True blue

Moses Jones

“If it makes me uncomfortable, it’s probably better quality,” says Bryan Jones.

“If it makes me uncomfortable, it’s probably better quality,” says Bryan Jones.

Photo By Laura Davis

Moses Jones performs with Rusty Maples and Failure Machine at St. James Infirmary, 445 California Ave., on Sunday, Aug. 4 at 9 p.m.

Bryan Jones is busting into the great blue yonders of the solo world. The local musician is known around the scene as one of the voices behind the popular, jazz-influenced folk band Buster Blue, but he’s a self-proclaimed shy guy. When stripped of the uniform identity the band offers, what does one know about the individual who started Buster Blue back when he was 19, and has since taken them on to be road warriors, sleeping in a tour van more often than a bed?

For starters, did you know the Gardnerville native was raised by his grandparents? A fun fact that led to Jones’ solo persona, Moses Jones.

“When I was younger, my grandma used to tell me I was ’slower than Moses,’” says Jones. His grandma would tease him when he’d putter around the house.

As for those crooning tracks of heartache and upbeat misfortune made popular with Buster Blue and getting further honed with the Moses Jones act—they spawn from personal accounts as well. They date back to Jones’ first experience with love, when his girlfriend at the time cheated on him, with his roommate, on his birthday.

Yeah, Jones has his share of inspiration to draw from, and with the solo project acting more as a journal entry than the full band ever allowed, listeners are given a sneak peak into his—as he describes it—nicely neurotic head.

The new-found creative freedom gets back to the basics, “without all the bells and whistles”—just an acoustic guitar and Jones’ raw vocal strength. No longer having other members’ input and musical arrangements to worry about, he’s been able to rediscover himself as a songwriter.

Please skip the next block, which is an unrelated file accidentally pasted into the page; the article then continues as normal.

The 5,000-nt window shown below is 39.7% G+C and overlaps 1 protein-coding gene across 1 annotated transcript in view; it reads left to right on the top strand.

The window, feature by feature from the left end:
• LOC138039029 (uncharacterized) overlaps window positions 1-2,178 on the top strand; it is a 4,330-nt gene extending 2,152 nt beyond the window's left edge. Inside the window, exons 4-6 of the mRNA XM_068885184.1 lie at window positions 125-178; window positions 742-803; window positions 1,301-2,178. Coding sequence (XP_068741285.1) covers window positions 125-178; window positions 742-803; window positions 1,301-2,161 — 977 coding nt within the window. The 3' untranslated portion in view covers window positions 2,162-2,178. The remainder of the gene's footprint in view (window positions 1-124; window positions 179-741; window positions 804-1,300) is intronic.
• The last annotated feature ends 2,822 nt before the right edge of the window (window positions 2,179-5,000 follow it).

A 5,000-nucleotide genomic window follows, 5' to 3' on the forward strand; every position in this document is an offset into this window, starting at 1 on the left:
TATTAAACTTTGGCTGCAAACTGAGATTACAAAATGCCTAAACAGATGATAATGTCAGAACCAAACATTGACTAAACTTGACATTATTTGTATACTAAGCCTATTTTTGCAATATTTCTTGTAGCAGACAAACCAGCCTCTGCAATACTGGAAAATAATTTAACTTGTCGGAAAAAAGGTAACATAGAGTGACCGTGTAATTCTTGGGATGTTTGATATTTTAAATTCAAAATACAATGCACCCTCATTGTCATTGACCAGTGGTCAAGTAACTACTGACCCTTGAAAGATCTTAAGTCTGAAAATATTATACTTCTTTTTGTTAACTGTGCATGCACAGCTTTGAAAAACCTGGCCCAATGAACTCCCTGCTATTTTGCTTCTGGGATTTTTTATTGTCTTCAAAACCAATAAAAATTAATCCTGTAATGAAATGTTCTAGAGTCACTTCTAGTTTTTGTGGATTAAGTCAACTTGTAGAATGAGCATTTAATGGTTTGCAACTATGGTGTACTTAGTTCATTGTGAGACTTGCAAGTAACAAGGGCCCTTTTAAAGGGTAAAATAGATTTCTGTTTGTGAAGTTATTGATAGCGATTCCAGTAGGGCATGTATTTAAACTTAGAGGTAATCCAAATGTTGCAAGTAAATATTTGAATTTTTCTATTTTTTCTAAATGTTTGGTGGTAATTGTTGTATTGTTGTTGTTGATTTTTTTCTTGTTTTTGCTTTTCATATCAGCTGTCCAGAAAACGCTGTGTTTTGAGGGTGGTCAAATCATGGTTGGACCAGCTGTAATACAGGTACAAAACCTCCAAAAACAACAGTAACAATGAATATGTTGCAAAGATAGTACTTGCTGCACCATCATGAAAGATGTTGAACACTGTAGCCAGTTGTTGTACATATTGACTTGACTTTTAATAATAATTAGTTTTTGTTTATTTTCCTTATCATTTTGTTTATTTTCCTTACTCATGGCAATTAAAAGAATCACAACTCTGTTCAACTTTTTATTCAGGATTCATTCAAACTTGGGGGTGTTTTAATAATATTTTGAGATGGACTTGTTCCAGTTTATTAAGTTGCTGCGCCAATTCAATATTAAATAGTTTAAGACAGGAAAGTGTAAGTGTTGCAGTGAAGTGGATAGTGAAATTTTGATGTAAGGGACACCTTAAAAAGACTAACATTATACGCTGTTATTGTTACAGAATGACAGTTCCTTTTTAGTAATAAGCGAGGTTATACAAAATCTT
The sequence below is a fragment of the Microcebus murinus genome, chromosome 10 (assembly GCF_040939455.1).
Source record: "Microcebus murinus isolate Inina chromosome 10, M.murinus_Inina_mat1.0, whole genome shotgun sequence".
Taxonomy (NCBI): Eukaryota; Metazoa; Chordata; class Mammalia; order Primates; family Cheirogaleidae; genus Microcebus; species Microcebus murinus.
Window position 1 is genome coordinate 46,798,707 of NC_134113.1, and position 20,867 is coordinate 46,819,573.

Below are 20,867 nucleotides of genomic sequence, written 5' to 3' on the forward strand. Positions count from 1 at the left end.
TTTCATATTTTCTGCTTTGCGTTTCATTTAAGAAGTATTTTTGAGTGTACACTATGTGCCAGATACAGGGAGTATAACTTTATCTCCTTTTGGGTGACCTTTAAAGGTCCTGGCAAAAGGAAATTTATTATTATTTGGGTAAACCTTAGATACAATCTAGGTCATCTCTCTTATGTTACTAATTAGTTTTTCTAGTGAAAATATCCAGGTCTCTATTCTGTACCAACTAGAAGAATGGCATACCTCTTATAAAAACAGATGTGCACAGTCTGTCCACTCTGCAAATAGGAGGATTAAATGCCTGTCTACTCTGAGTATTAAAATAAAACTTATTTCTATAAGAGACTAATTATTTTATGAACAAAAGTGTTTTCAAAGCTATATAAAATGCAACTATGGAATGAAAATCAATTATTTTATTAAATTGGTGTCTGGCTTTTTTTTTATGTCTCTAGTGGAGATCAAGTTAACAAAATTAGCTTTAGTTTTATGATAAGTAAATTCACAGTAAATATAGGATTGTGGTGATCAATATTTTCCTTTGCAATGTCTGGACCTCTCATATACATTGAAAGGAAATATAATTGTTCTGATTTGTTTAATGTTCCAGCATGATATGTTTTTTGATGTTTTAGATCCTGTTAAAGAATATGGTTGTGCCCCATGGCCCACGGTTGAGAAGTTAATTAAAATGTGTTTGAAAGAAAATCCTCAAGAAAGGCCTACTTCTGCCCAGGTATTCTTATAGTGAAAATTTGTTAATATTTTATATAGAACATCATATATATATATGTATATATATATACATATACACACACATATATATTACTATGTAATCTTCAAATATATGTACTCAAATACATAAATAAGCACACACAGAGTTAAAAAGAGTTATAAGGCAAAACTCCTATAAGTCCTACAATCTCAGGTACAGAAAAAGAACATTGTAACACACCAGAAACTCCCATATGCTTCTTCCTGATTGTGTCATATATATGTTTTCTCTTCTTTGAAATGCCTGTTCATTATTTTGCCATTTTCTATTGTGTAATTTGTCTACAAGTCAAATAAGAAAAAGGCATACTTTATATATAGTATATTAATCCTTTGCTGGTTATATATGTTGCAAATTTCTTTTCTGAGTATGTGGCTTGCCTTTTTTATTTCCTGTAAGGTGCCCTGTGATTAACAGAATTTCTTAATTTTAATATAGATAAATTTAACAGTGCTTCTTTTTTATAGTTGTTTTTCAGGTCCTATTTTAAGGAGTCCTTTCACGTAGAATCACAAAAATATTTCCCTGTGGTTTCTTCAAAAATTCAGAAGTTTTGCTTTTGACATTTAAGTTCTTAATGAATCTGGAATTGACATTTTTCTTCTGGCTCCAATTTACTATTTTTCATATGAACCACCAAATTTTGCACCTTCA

“When I started playing music in high school, there were always people around to play with,” Jones says. “I didn’t really explore the solo option ever.”

Performing on his own has forced Jones to step out of his comfort zone, an act which he says by default leads to his Moses Jones song catalogue being more personal.

Take the Moses Jones track “Quinceanera Dress,” for example. The twang-distressed vocals tell an autobiographical tale about a childhood friend of Jones who drowned when they were 15, a tragedy he’s only recently found the strength to publicly express.

“If it makes me uncomfortable, it’s probably better quality,” he says. “It’s easier for me to do that by myself than as a collaboration. … These songs are a lot more adventurous.”

The solo act has inadvertently led Jones to fine tune other areas in himself he previously saw as weak. Having always had a band to intermingle with dispersed the spotlight, and alleviated missteps and nerves.

“You can’t blame anything on anybody else,” he says. “You can drop off on guitar and forget a lyric—but if you’re by yourself and you forget, there’s not much else going on to distract from it.”

And being up close and personal with audiences has helped Jones connect with not just his music, but those who love and support it.

“Every show is like a conversation,” he says. “You get to see if people will respond, whether musically or conversationally.”

As for what Moses Jones mean for Buster Blue? Only good things. Jones views his solo act as a way of staying focused in the band’s off season. Buster Blue will be hitting the road once again in fall to promote its new full-length album, Sleep Less Where the Heart Is.

“[Moses Jones] is like keeping the carrot in front of the horse,” says Jones.